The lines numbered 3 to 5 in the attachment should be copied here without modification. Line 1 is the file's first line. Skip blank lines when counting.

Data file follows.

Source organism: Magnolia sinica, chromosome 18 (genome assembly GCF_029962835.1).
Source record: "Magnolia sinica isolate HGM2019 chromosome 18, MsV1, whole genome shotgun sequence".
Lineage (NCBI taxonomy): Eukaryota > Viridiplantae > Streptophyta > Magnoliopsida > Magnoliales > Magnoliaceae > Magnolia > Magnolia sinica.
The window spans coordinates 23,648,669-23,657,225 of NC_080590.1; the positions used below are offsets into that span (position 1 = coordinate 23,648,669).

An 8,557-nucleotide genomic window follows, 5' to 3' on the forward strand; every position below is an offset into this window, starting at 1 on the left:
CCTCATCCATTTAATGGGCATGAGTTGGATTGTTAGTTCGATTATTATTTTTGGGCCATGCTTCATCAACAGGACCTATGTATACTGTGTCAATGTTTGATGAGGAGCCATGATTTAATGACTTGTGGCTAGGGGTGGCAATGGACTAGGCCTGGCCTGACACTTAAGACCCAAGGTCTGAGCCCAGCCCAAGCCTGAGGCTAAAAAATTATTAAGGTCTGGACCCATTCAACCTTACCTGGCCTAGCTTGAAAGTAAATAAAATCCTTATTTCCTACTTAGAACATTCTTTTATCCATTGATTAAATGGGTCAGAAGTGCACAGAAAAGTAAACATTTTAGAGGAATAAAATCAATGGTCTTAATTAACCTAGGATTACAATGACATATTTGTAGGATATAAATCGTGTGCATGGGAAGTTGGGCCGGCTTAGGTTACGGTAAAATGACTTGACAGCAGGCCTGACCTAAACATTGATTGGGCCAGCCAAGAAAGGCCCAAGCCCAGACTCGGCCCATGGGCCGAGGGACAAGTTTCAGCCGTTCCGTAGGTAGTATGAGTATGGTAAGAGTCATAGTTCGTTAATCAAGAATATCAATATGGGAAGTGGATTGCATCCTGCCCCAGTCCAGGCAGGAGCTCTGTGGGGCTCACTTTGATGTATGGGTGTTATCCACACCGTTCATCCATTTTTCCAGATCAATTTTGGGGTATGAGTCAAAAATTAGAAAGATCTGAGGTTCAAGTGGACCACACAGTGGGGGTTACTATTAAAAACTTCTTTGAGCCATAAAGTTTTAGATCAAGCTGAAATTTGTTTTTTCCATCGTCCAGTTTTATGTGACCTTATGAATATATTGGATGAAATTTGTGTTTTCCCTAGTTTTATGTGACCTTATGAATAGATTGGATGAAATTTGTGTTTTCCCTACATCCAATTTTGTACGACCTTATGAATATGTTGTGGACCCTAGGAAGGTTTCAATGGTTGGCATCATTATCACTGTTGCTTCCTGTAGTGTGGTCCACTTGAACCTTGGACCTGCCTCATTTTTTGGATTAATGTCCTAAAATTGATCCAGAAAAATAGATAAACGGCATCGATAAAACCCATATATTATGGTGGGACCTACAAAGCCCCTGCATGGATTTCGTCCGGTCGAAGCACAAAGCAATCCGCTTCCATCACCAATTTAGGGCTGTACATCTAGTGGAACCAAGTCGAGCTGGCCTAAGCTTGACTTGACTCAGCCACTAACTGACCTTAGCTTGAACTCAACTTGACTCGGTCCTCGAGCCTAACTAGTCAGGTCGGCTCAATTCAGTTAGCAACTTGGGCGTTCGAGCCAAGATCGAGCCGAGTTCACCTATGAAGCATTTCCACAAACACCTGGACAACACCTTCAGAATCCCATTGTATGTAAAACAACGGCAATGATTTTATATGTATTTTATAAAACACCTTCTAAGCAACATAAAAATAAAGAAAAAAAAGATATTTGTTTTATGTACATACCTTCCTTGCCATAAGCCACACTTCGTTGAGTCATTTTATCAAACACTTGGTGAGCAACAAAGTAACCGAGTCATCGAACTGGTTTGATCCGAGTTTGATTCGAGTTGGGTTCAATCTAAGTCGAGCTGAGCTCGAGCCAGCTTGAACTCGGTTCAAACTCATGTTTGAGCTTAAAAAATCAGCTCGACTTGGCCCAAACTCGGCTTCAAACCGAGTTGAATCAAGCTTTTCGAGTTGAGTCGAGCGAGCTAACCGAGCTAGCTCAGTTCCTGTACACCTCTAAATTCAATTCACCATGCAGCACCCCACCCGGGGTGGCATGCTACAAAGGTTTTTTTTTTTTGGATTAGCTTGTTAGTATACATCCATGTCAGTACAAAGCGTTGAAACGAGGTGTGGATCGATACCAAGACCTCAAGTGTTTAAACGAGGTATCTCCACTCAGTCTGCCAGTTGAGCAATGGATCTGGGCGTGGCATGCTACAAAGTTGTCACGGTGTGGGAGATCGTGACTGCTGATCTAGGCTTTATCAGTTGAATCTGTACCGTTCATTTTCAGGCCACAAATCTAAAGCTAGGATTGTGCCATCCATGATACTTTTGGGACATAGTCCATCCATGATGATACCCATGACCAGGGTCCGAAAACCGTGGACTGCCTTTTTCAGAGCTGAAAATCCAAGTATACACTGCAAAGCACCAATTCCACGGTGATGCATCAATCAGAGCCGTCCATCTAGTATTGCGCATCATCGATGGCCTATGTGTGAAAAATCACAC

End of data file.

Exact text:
Lineage (NCBI taxonomy): Eukaryota > Viridiplantae > Streptophyta > Magnoliopsida > Magnoliales > Magnoliaceae > Magnolia > Magnolia sinica.
The window spans coordinates 23,648,669-23,657,225 of NC_080590.1; the positions used below are offsets into that span (position 1 = coordinate 23,648,669).

An 8,557-nucleotide genomic window follows, 5' to 3' on the forward strand; every position below is an offset into this window, starting at 1 on the left: